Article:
Tuesday former Wisconsin Head Coach Bret Bielema stunned the college football world by accepting the same job with the Arkansas Razorbacks. I have not heard a word from Bielema on why he accepted the job in Arkansas, so I’ll use speculation on that point until I do.
Here are two things I do know, Wisconsin is a better coaching job than Arkansas and Bielema has a better chance of winning in Arkansas than he did at Wisconsin.
You might be saying, “Damien has lost it!” Truth is, it’s been gone for a long time anyway. Read on.
There are two reasons why people leave one job for another, they really like money (who doesn’t?) or they think the grass is greener on the other side. Sometimes, but rarely is it both.
Bielema was in a good job coaching in a conference where he played football (walk-on at Iowa). He was taking his team to their third Rose Bowl appearance in a row and was arguably in the midst of the best four or five years of football Wisconsin had ever seen.
To my second point, why does Bielema have a better chance of winning in the SEC than he does in the Big Ten? Easy, the talent pool is better and closer to Arkansas is versus Wisconsin. Bielema has no recruiting ties to Arkansas, Alabama, Florida or Texas, but he will hire people that do, and that is what good managers do, hire people who can do things you cannot do.
Is the SEC West now the toughest division in college football? You bet, but that also means that any given year any team can win that division and if one had to pick a winner, year over year, a division that would win the conference, it will be the SEC West representative.
At Wisconsin, Bielema faced two schools that will always have better recruits because of their brand and reach. The local football talent in Wisconsin is nil compared to Ohio, Pennsylvania, Arkansas, Alabama and Texas.
Recruiting in Arkansas will likely be the same as recruiting in Wisconsin despite the talent pool, but one thing Bielema has proved is that he is able to find diamonds in the rough and turn them into stars. It doesn’t always lead division or conference championships, but it lead to six seasons of eight or more wins. That is something people in Arkansas are likely to enjoy and are willing to pay a large amount of money to see happen.
Which leads to the next question about money. Who doesn’t want more money? Even Warren Buffett needs money. There is no such thing as having too much money. I say that to say yes, Bielema could have stayed in Wisconsin and partially filled his bank account with $2.2 million per year, or he could go to a school that receives a large share of BCS and TV money that’s willing to pay him to be either good or decent for the next five years.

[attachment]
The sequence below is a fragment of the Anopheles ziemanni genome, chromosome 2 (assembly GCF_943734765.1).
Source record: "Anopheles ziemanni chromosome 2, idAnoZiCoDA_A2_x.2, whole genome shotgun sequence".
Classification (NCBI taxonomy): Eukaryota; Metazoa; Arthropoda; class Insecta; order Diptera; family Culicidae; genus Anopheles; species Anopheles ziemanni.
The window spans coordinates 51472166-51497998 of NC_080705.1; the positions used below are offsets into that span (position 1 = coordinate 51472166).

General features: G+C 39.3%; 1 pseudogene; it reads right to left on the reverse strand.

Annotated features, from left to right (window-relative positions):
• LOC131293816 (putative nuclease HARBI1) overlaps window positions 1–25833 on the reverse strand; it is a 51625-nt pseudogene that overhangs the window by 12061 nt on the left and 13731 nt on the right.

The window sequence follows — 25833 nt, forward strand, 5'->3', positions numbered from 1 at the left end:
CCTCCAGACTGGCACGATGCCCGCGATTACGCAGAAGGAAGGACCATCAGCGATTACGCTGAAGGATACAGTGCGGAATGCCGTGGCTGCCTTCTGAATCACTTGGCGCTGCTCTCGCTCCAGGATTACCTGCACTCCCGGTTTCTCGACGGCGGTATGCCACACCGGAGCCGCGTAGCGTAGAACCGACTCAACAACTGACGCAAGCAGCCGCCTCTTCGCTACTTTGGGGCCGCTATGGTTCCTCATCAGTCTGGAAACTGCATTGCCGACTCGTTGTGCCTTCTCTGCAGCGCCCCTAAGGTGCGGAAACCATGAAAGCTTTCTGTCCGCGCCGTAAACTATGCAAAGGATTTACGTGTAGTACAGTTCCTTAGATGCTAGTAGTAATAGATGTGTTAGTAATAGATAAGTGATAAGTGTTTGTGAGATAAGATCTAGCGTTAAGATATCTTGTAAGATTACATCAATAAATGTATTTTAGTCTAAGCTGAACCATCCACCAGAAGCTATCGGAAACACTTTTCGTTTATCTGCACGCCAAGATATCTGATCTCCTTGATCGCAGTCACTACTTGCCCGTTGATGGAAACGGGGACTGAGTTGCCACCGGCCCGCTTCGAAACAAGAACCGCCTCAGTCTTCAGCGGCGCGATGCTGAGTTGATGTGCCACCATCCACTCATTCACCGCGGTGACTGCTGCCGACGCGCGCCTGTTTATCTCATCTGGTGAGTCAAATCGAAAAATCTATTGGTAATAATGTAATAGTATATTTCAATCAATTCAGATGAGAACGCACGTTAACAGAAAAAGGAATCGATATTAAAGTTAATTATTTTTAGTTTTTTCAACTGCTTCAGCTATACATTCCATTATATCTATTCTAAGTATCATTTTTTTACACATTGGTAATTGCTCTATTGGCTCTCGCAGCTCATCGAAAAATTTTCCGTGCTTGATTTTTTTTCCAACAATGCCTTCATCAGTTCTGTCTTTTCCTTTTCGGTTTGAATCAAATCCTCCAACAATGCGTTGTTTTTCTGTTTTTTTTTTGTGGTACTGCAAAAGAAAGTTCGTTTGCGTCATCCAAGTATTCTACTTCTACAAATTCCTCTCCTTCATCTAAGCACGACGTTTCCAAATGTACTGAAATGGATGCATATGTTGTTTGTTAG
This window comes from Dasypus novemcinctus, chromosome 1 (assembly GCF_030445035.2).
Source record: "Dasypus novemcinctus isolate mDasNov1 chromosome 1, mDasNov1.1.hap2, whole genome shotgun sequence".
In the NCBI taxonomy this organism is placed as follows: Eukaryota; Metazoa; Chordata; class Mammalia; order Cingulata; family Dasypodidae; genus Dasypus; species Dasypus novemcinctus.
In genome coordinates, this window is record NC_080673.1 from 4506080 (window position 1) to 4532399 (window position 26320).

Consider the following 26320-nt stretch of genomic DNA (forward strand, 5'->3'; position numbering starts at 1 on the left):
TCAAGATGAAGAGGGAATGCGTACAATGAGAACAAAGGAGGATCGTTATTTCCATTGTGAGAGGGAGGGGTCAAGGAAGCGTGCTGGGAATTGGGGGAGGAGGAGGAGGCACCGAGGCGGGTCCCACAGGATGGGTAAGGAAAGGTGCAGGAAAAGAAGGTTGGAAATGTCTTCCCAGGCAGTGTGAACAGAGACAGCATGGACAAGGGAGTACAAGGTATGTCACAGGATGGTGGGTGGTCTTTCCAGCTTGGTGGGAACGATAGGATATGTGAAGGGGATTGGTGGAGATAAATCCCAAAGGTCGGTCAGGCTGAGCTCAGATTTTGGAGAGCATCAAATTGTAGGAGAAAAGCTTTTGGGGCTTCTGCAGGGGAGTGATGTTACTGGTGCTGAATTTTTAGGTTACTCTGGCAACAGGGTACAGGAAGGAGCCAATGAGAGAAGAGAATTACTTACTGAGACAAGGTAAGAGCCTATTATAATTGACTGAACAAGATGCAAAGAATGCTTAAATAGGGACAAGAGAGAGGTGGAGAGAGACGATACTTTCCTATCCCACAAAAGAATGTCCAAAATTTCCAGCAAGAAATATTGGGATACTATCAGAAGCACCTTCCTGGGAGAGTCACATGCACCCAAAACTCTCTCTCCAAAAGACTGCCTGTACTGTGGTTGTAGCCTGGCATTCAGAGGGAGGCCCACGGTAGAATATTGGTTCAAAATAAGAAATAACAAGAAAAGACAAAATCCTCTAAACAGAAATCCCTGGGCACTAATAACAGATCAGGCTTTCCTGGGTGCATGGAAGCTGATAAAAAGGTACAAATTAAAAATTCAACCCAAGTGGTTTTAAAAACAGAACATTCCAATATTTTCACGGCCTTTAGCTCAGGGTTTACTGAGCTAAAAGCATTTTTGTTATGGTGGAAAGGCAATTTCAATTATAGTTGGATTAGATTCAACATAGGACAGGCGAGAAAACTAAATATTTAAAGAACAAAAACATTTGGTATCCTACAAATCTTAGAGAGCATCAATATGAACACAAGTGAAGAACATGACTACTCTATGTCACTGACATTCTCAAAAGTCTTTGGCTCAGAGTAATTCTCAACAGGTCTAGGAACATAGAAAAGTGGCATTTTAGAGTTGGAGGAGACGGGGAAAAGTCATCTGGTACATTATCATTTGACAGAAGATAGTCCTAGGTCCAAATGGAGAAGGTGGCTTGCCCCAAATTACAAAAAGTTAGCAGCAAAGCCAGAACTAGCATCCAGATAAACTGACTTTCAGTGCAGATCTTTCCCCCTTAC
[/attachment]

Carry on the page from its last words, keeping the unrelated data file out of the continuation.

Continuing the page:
Bielema’s contract details have been released. He will earn $3.2 million annually for six years. He also has the opportunity to earn up to $700,000 in various bonuses through athletic and academic escalators. His buyout should he decide to leave varies from $3 million in 2013 to $500,000 in 2018.
For those keeping track, his salary at Wisconsin was $2.2 million and included a buyout of only $1 million which Arkansas will pay for.
That Wisconsin only set Bielema’s buyout so low is an indication they had no idea he would leave Wisconsin anytime soon. It was revealed this week that Wisconsin Athletic Director Barry Alvarez, whom will coach the Badgers in the Rose Bowl, knew of Bielema’s impending departure as early as the Thursday preceding the Big Ten Championship Game.
Know what happens if it does not work out for Bielema? Yes, he will go back to the Big Ten. The conference will happily take their prodigal son back with open arms. Any clue where he might end up? I would guess if he has moderate success he could end up at Iowa. Kirk Ferentz has a contract through eternity, but Hawkeye Nation will happily dump Ferentz for their lost son.
This is likely the first time a big name Big Ten coach has left, mid contract, for another high profile school. This is something that could be repeated again. Schools are getting more amounts of money from BCS and television payouts and coaches want to feel their salaries gain.
Many athletic programs throughout the country are self-supporting, meaning they do no ask for any student fees from the university, but rely only on revenue generated from football or basketball to maintain their budgets. If the trend of higher coaches’ salaries continue, and conferences are forced to split television and bowl revenues in multiple directions the number of self-sustaining athletic programs could decline significantly.
While I wish Bret Bielema luck at Arkansas the trend is troubling. One bright spot this week, unless you are a Tennessee fan, is that Charlie Strong ignored the massive amounts of money Tennessee was throwing at him and decided to honor his contract at Louisville.